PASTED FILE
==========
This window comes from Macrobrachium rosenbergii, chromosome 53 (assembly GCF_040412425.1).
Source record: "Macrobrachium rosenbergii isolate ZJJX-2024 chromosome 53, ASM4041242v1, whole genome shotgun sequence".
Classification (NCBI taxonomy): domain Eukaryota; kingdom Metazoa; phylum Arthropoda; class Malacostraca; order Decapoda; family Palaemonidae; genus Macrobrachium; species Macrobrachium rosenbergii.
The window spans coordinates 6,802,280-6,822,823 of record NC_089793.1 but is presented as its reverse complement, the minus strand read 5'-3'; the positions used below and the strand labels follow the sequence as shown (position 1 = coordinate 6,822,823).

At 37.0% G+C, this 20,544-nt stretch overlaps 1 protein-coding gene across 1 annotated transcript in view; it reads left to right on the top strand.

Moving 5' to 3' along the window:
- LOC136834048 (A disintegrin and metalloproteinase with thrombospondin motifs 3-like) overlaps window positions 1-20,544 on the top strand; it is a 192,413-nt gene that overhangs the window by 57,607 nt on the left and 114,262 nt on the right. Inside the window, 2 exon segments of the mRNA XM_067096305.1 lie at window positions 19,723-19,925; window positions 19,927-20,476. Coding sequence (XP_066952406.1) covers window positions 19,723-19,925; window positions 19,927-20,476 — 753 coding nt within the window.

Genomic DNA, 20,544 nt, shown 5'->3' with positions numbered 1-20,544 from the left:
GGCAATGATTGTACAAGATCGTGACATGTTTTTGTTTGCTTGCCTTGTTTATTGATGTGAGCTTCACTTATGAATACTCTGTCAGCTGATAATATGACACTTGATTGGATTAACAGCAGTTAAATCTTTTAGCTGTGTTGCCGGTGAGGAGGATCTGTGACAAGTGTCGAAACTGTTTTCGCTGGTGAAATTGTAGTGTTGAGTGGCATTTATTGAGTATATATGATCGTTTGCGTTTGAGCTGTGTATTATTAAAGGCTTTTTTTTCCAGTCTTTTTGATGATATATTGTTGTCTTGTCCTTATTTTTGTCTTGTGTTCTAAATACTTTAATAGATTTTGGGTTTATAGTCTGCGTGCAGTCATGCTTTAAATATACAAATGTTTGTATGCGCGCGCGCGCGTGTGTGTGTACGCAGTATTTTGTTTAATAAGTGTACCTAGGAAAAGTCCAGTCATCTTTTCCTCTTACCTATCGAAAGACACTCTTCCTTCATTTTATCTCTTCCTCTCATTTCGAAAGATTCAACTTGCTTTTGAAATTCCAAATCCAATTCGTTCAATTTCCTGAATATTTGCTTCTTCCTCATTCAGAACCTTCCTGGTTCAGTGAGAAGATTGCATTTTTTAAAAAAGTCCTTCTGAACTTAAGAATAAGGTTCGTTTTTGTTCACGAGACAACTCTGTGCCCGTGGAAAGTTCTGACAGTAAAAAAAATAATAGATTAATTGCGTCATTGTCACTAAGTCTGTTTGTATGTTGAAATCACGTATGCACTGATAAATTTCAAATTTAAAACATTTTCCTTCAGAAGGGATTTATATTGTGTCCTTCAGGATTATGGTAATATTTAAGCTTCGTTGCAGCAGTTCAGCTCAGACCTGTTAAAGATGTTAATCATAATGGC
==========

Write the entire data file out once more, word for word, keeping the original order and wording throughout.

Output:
This window comes from Macrobrachium rosenbergii, chromosome 53 (assembly GCF_040412425.1).
Source record: "Macrobrachium rosenbergii isolate ZJJX-2024 chromosome 53, ASM4041242v1, whole genome shotgun sequence".
Classification (NCBI taxonomy): domain Eukaryota; kingdom Metazoa; phylum Arthropoda; class Malacostraca; order Decapoda; family Palaemonidae; genus Macrobrachium; species Macrobrachium rosenbergii.
The window spans coordinates 6,802,280-6,822,823 of record NC_089793.1 but is presented as its reverse complement, the minus strand read 5'-3'; the positions used below and the strand labels follow the sequence as shown (position 1 = coordinate 6,822,823).

At 37.0% G+C, this 20,544-nt stretch overlaps 1 protein-coding gene across 1 annotated transcript in view; it reads left to right on the top strand.

Moving 5' to 3' along the window:
- LOC136834048 (A disintegrin and metalloproteinase with thrombospondin motifs 3-like) overlaps window positions 1-20,544 on the top strand; it is a 192,413-nt gene that overhangs the window by 57,607 nt on the left and 114,262 nt on the right. Inside the window, 2 exon segments of the mRNA XM_067096305.1 lie at window positions 19,723-19,925; window positions 19,927-20,476. Coding sequence (XP_066952406.1) covers window positions 19,723-19,925; window positions 19,927-20,476 — 753 coding nt within the window.

Genomic DNA, 20,544 nt, shown 5'->3' with positions numbered 1-20,544 from the left:
GGCAATGATTGTACAAGATCGTGACATGTTTTTGTTTGCTTGCCTTGTTTATTGATGTGAGCTTCACTTATGAATACTCTGTCAGCTGATAATATGACACTTGATTGGATTAACAGCAGTTAAATCTTTTAGCTGTGTTGCCGGTGAGGAGGATCTGTGACAAGTGTCGAAACTGTTTTCGCTGGTGAAATTGTAGTGTTGAGTGGCATTTATTGAGTATATATGATCGTTTGCGTTTGAGCTGTGTATTATTAAAGGCTTTTTTTTCCAGTCTTTTTGATGATATATTGTTGTCTTGTCCTTATTTTTGTCTTGTGTTCTAAATACTTTAATAGATTTTGGGTTTATAGTCTGCGTGCAGTCATGCTTTAAATATACAAATGTTTGTATGCGCGCGCGCGCGTGTGTGTGTACGCAGTATTTTGTTTAATAAGTGTACCTAGGAAAAGTCCAGTCATCTTTTCCTCTTACCTATCGAAAGACACTCTTCCTTCATTTTATCTCTTCCTCTCATTTCGAAAGATTCAACTTGCTTTTGAAATTCCAAATCCAATTCGTTCAATTTCCTGAATATTTGCTTCTTCCTCATTCAGAACCTTCCTGGTTCAGTGAGAAGATTGCATTTTTTAAAAAAGTCCTTCTGAACTTAAGAATAAGGTTCGTTTTTGTTCACGAGACAACTCTGTGCCCGTGGAAAGTTCTGACAGTAAAAAAAATAATAGATTAATTGCGTCATTGTCACTAAGTCTGTTTGTATGTTGAAATCACGTATGCACTGATAAATTTCAAATTTAAAACATTTTCCTTCAGAAGGGATTTATATTGTGTCCTTCAGGATTATGGTAATATTTAAGCTTCGTTGCAGCAGTTCAGCTCAGACCTGTTAAAGATGTTAATCATAATGGC